I’ve written earlier (January 2006) about the Uniform Transfer to Minors Act, which provided a simple and inexpensive way to gift to minors without having to set up an elaborate trust. UTMA accounts end automatically when the minor gains legal capacity at age 18 or 21. But what about adults who are facing the possibility of incapacity? Isn’t there a correlative mechanism for them?
Happily, the answer in Colorado is yes. Since 1999 there’s been a creature called a Custodial Trust. Its declared aim is to provide an inexpensive way to establish a simple trust for the benefit of an adult. For the most part, it is intended for people who may sense early stages of dementia and want to make sure their finances are appropriately cared for should the situation deteriorate to the point of incapacity. The statute governing custodial trusts provides that incapacity does not terminate: the custodial trust; the designation of any successor trustee(s); the authority of the trustee; or the ability of third persons to rely upon actions of the custodial trustee.
The beauty of these things is their simplicity and their flexibility. There is no loss of control by the beneficiary since it is the duty of the custodial trustee to be responsive to the direction of the beneficiary (if not incapacitated) in the management, control, investment and retention of trust property. You can declare the trust for yourself, or another person can put resources into that trust for your benefit. You can have yourself as both the trustee and the beneficiary. Parents with an adult child with diminished capacity for handling money can create one for that child’s benefit, or husband can create one for wife and vice versa. Most important of the attributes of a custodial trust is the provision for continuity in the event of the incapacity of the beneficiary. Where future incapacity is the concern and the individual has named himself as primary custodial trustee, it would be very important to nominate a successor trustee should the principal become incapacitated.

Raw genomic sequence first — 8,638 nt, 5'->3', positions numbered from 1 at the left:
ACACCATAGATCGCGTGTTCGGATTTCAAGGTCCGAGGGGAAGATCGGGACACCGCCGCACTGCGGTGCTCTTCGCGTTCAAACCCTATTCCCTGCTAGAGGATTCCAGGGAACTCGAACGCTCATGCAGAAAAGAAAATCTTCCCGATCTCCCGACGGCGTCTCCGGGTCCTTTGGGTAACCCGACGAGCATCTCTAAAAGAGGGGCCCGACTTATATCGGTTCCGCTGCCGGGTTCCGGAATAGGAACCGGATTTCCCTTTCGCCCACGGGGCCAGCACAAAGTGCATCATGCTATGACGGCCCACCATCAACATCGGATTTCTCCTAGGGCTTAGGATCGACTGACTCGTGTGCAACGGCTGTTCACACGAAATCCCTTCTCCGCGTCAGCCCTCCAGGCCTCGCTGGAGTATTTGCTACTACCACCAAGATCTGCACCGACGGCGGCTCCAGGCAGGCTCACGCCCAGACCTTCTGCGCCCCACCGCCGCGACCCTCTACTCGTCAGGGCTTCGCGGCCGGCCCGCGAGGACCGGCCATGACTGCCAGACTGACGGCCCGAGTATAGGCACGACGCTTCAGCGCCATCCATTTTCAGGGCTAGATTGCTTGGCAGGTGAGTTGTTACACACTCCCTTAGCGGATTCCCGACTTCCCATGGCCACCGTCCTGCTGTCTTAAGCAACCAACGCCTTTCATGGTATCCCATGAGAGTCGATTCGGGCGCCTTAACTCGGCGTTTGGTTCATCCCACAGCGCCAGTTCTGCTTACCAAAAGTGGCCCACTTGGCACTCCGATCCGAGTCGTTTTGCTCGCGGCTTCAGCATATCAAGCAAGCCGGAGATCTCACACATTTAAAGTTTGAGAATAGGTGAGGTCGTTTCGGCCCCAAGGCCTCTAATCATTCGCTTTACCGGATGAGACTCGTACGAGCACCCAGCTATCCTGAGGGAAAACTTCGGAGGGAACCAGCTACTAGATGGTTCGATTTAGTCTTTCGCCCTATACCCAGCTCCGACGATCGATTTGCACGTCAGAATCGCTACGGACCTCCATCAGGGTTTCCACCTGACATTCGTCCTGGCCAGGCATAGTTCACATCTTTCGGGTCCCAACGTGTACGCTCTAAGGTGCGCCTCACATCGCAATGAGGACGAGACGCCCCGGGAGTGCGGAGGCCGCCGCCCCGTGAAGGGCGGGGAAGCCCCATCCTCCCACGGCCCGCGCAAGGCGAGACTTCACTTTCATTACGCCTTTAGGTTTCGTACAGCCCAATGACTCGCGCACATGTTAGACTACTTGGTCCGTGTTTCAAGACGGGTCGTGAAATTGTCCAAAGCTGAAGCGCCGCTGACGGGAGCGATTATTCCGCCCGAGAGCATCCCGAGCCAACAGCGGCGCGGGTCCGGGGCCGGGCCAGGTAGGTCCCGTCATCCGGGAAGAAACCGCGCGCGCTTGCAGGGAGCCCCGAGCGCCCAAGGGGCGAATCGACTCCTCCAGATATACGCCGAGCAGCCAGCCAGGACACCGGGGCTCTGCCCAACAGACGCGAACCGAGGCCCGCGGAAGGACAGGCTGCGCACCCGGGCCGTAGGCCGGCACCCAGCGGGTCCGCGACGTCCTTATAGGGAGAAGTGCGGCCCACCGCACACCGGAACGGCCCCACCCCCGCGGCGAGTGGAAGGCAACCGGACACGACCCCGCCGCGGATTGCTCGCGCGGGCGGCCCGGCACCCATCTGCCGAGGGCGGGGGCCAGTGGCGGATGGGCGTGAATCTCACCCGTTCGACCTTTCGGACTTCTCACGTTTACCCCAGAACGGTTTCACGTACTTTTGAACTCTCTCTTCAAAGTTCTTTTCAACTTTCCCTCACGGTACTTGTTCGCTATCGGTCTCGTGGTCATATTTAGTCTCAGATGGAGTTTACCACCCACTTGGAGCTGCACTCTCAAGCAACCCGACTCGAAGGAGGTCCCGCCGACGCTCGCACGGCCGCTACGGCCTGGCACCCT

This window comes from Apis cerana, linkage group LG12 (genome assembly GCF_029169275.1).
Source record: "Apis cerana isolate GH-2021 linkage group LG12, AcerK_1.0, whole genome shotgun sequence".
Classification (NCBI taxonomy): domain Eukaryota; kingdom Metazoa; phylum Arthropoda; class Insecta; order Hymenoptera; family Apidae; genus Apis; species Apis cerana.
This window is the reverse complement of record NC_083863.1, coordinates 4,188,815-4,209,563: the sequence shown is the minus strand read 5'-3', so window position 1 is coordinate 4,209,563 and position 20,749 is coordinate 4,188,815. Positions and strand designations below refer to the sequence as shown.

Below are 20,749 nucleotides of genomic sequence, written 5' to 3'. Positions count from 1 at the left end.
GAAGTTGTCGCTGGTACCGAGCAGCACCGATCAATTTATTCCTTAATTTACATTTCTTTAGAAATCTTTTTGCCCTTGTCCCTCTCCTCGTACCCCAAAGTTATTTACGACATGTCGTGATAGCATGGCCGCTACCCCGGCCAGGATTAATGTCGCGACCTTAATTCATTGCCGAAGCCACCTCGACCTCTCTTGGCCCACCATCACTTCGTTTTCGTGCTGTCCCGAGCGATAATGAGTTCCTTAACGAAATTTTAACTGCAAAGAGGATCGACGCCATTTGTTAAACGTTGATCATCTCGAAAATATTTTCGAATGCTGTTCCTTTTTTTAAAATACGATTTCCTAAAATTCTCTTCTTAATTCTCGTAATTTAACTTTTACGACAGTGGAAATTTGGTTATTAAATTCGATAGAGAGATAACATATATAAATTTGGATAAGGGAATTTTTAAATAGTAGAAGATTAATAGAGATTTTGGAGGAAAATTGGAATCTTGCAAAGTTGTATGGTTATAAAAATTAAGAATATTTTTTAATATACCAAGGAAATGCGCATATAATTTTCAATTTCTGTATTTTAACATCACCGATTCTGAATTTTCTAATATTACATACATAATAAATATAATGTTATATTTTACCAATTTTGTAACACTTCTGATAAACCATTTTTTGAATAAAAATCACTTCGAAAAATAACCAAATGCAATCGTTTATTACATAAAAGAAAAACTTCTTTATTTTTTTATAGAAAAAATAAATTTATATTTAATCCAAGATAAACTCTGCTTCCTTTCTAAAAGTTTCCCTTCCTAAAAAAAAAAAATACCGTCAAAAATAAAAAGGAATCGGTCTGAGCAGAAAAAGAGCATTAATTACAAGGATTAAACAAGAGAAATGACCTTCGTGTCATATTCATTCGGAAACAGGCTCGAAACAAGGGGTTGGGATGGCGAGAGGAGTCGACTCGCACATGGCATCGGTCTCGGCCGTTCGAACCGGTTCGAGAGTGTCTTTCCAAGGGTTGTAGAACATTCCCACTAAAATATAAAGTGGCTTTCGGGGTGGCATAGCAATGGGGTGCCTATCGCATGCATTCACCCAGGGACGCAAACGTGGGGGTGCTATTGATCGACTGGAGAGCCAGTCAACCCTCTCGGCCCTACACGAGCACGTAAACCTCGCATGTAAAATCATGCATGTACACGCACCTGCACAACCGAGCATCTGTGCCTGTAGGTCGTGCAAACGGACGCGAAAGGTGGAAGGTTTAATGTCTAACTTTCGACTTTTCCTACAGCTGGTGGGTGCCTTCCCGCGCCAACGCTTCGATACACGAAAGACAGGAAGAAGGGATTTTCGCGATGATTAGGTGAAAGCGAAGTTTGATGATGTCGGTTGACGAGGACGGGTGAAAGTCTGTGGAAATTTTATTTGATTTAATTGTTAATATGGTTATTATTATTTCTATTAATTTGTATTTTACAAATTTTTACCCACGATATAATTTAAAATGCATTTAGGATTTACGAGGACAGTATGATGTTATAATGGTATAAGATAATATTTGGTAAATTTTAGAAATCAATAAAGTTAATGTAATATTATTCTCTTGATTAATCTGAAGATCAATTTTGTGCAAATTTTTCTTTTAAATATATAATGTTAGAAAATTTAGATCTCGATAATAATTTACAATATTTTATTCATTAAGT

Custodial trusts are really the next step up in formality from a financial power of attorney, although the two are by no means exclusive. The nice thing about custodial trusts is that you are able to set aside certain accounts, property, or a specific amount of money and dedicate it to the welfare of the named beneficiary. As long as that beneficiary retains capacity, (or if the incapacity is temporary and is restored), the trust can be dissolved.
The official commentary to the statutes state that the legislature’s purpose in adopting the act was to take care of people who “are not very affluent” or who had attorneys who did not specialize in estate practice. There are some situations, however, where more is required. For adult children suffering some form of incapacity and receiving public assistance, a custodial trust might have the untoward effect of disqualifying them from benefits. For them, supplemental needs trusts can provide a benefit without jeopardizing their entitlements.
Planning for incapacity takes thought and deliberation and should always be carefully tailored to the circumstances. After all, there is a variety of tools in the legal toolkit, of which the custodial trust is just one. Identifying the right tools and adapting them to your situation is the good lawyer’s job. Now, if we could just find one of those .. ..